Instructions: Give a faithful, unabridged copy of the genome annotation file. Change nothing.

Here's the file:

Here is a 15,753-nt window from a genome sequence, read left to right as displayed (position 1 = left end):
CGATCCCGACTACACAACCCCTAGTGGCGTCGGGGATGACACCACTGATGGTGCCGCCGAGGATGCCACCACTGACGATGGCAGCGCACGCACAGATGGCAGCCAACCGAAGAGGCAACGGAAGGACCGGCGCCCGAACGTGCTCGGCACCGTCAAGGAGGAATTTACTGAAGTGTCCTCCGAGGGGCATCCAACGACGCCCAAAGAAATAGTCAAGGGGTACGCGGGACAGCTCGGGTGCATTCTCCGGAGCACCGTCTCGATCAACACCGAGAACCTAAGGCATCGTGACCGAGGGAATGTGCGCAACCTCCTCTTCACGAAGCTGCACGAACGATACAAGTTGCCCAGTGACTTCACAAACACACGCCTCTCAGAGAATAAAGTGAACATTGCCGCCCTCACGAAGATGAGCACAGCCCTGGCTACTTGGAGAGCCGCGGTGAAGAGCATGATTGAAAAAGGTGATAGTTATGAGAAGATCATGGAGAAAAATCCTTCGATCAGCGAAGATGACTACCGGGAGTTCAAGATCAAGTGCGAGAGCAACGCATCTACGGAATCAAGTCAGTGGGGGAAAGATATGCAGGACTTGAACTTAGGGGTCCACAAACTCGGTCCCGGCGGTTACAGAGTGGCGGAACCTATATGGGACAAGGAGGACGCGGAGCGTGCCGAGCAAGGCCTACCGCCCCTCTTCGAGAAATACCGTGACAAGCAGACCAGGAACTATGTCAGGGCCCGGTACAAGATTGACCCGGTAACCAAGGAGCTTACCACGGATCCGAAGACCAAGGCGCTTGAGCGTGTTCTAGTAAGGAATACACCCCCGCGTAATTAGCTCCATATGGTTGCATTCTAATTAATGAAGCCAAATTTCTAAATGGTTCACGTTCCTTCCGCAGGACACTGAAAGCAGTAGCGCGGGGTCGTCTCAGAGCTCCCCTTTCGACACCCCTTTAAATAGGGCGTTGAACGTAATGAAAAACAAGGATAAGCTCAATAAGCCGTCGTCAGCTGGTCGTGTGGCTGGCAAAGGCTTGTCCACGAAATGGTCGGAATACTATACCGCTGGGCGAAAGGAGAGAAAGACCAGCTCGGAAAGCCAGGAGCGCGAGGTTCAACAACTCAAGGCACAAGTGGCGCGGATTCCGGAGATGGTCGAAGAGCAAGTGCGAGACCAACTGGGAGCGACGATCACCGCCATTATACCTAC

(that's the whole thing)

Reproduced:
Here is a 15,753-nt window from a genome sequence, read left to right as displayed (position 1 = left end):
CGATCCCGACTACACAACCCCTAGTGGCGTCGGGGATGACACCACTGATGGTGCCGCCGAGGATGCCACCACTGACGATGGCAGCGCACGCACAGATGGCAGCCAACCGAAGAGGCAACGGAAGGACCGGCGCCCGAACGTGCTCGGCACCGTCAAGGAGGAATTTACTGAAGTGTCCTCCGAGGGGCATCCAACGACGCCCAAAGAAATAGTCAAGGGGTACGCGGGACAGCTCGGGTGCATTCTCCGGAGCACCGTCTCGATCAACACCGAGAACCTAAGGCATCGTGACCGAGGGAATGTGCGCAACCTCCTCTTCACGAAGCTGCACGAACGATACAAGTTGCCCAGTGACTTCACAAACACACGCCTCTCAGAGAATAAAGTGAACATTGCCGCCCTCACGAAGATGAGCACAGCCCTGGCTACTTGGAGAGCCGCGGTGAAGAGCATGATTGAAAAAGGTGATAGTTATGAGAAGATCATGGAGAAAAATCCTTCGATCAGCGAAGATGACTACCGGGAGTTCAAGATCAAGTGCGAGAGCAACGCATCTACGGAATCAAGTCAGTGGGGGAAAGATATGCAGGACTTGAACTTAGGGGTCCACAAACTCGGTCCCGGCGGTTACAGAGTGGCGGAACCTATATGGGACAAGGAGGACGCGGAGCGTGCCGAGCAAGGCCTACCGCCCCTCTTCGAGAAATACCGTGACAAGCAGACCAGGAACTATGTCAGGGCCCGGTACAAGATTGACCCGGTAACCAAGGAGCTTACCACGGATCCGAAGACCAAGGCGCTTGAGCGTGTTCTAGTAAGGAATACACCCCCGCGTAATTAGCTCCATATGGTTGCATTCTAATTAATGAAGCCAAATTTCTAAATGGTTCACGTTCCTTCCGCAGGACACTGAAAGCAGTAGCGCGGGGTCGTCTCAGAGCTCCCCTTTCGACACCCCTTTAAATAGGGCGTTGAACGTAATGAAAAACAAGGATAAGCTCAATAAGCCGTCGTCAGCTGGTCGTGTGGCTGGCAAAGGCTTGTCCACGAAATGGTCGGAATACTATACCGCTGGGCGAAAGGAGAGAAAGACCAGCTCGGAAAGCCAGGAGCGCGAGGTTCAACAACTCAAGGCACAAGTGGCGCGGATTCCGGAGATGGTCGAAGAGCAAGTGCGAGACCAACTGGGAGCGACGATCACCGCCATTATACCTAC